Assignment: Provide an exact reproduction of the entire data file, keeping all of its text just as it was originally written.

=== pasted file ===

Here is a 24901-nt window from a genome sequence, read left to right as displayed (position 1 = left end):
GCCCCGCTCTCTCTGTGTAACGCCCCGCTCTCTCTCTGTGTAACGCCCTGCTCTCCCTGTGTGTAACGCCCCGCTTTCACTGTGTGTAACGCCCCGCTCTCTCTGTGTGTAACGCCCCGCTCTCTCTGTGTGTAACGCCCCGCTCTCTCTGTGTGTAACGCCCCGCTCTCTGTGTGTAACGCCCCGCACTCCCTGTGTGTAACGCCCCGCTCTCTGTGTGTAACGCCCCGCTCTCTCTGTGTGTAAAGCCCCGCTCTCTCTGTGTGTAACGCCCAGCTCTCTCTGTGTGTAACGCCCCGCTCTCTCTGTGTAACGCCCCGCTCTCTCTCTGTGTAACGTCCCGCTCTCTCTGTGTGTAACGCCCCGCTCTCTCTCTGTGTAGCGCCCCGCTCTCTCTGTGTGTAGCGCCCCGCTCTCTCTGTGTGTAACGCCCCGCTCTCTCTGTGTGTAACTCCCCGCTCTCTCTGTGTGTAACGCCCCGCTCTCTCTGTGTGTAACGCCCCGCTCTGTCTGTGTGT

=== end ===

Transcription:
Here is a 24901-nt window from a genome sequence, read left to right as displayed (position 1 = left end):
GCCCCGCTCTCTCTGTGTAACGCCCCGCTCTCTCTCTGTGTAACGCCCTGCTCTCCCTGTGTGTAACGCCCCGCTTTCACTGTGTGTAACGCCCCGCTCTCTCTGTGTGTAACGCCCCGCTCTCTCTGTGTGTAACGCCCCGCTCTCTCTGTGTGTAACGCCCCGCTCTCTGTGTGTAACGCCCCGCACTCCCTGTGTGTAACGCCCCGCTCTCTGTGTGTAACGCCCCGCTCTCTCTGTGTGTAAAGCCCCGCTCTCTCTGTGTGTAACGCCCAGCTCTCTCTGTGTGTAACGCCCCGCTCTCTCTGTGTAACGCCCCGCTCTCTCTCTGTGTAACGTCCCGCTCTCTCTGTGTGTAACGCCCCGCTCTCTCTCTGTGTAGCGCCCCGCTCTCTCTGTGTGTAGCGCCCCGCTCTCTCTGTGTGTAACGCCCCGCTCTCTCTGTGTGTAACTCCCCGCTCTCTCTGTGTGTAACGCCCCGCTCTCTCTGTGTGTAACGCCCCGCTCTGTCTGTGTGT